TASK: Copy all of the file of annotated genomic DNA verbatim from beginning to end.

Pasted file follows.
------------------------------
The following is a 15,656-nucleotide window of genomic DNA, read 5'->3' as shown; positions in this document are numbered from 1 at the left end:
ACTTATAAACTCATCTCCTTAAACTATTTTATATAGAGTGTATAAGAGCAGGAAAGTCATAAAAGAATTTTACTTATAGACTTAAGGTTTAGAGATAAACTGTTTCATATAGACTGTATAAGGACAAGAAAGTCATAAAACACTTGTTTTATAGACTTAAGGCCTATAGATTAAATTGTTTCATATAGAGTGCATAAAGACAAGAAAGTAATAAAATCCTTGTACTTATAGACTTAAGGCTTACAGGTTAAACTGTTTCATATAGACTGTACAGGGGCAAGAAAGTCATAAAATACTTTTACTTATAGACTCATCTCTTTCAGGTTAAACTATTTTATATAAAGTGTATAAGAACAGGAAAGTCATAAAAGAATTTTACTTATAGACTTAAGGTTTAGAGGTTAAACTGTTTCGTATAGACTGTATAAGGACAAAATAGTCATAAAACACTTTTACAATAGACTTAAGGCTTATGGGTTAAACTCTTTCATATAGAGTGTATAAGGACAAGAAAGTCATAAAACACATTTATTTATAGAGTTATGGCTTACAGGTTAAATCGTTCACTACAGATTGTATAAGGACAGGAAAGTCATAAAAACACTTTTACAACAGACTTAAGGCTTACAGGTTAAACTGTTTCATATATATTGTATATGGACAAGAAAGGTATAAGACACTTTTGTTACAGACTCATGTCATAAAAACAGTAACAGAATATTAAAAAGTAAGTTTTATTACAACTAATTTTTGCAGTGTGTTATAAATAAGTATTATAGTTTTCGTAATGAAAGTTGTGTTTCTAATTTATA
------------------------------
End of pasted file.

The following is a 15,656-nucleotide window of genomic DNA, read 5'->3' as shown; positions in this document are numbered from 1 at the left end:
ACTTATAAACTCATCTCCTTAAACTATTTTATATAGAGTGTATAAGAGCAGGAAAGTCATAAAAGAATTTTACTTATAGACTTAAGGTTTAGAGATAAACTGTTTCATATAGACTGTATAAGGACAAGAAAGTCATAAAACACTTGTTTTATAGACTTAAGGCCTATAGATTAAATTGTTTCATATAGAGTGCATAAAGACAAGAAAGTAATAAAATCCTTGTACTTATAGACTTAAGGCTTACAGGTTAAACTGTTTCATATAGACTGTACAGGGGCAAGAAAGTCATAAAATACTTTTACTTATAGACTCATCTCTTTCAGGTTAAACTATTTTATATAAAGTGTATAAGAACAGGAAAGTCATAAAAGAATTTTACTTATAGACTTAAGGTTTAGAGGTTAAACTGTTTCGTATAGACTGTATAAGGACAAAATAGTCATAAAACACTTTTACAATAGACTTAAGGCTTATGGGTTAAACTCTTTCATATAGAGTGTATAAGGACAAGAAAGTCATAAAACACATTTATTTATAGAGTTATGGCTTACAGGTTAAATCGTTCACTACAGATTGTATAAGGACAGGAAAGTCATAAAAACACTTTTACAACAGACTTAAGGCTTACAGGTTAAACTGTTTCATATATATTGTATATGGACAAGAAAGGTATAAGACACTTTTGTTACAGACTCATGTCATAAAAACAGTAACAGAATATTAAAAAGTAAGTTTTATTACAACTAATTTTTGCAGTGTGTTATAAATAAGTATTATAGTTTTCGTAATGAAAGTTGTGTTTCTAATTTATA